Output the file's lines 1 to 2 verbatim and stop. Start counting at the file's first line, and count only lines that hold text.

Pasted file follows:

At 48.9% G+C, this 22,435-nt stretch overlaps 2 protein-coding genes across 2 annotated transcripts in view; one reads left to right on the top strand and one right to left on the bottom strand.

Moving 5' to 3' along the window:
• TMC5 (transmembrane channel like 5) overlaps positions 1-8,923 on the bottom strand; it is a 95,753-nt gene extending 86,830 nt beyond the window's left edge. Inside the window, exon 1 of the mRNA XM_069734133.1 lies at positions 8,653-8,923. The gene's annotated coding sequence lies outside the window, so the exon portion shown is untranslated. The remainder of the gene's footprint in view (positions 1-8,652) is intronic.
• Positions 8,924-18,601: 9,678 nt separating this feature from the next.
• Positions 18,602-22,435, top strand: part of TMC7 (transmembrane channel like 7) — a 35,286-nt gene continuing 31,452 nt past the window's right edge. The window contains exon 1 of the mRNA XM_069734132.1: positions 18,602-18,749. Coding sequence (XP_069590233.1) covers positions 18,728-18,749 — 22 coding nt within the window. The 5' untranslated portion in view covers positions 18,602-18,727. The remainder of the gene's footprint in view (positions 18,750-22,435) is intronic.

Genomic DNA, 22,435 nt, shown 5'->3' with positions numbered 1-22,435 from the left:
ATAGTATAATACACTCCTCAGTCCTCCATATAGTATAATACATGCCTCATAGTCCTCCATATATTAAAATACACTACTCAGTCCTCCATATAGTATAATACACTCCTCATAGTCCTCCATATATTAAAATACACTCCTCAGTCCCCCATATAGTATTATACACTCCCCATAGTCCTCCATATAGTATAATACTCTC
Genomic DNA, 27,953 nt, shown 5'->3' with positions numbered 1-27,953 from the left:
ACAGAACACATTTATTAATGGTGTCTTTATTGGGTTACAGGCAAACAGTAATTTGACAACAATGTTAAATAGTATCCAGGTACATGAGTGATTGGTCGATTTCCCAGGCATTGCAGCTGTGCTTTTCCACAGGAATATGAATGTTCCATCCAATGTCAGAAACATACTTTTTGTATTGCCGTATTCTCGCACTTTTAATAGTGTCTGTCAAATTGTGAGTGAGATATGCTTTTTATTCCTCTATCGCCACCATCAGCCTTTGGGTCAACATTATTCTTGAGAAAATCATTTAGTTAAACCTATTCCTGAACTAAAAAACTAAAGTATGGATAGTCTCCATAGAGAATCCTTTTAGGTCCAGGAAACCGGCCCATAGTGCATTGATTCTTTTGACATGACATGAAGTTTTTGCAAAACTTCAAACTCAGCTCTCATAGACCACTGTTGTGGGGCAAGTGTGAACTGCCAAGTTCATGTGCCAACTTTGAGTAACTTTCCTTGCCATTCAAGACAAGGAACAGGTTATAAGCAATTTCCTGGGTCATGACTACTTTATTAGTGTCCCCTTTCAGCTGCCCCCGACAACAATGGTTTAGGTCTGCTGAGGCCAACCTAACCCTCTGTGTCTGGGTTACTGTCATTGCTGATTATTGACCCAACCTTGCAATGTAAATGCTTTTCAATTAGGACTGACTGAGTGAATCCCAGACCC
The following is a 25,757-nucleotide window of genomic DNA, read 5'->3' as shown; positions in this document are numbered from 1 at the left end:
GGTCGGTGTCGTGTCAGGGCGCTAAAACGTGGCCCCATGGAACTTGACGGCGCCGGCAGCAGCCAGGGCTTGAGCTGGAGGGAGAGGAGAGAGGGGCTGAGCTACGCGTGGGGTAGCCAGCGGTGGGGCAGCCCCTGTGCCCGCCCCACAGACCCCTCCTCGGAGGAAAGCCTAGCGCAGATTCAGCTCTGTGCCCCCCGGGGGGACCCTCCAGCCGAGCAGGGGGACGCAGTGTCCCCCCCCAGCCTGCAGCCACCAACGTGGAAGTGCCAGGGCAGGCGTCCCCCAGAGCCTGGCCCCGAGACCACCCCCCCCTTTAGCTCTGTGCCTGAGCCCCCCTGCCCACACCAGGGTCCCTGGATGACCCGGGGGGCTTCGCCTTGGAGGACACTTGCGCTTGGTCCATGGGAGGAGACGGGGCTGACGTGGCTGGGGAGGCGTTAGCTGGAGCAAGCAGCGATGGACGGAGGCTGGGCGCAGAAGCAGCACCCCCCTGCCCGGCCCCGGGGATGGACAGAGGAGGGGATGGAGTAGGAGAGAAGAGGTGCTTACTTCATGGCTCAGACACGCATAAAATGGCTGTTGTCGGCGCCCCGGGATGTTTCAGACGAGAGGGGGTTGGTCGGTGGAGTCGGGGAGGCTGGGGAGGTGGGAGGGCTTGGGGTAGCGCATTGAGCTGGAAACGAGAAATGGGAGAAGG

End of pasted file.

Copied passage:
At 48.9% G+C, this 22,435-nt stretch overlaps 2 protein-coding genes across 2 annotated transcripts in view; one reads left to right on the top strand and one right to left on the bottom strand.

Moving 5' to 3' along the window: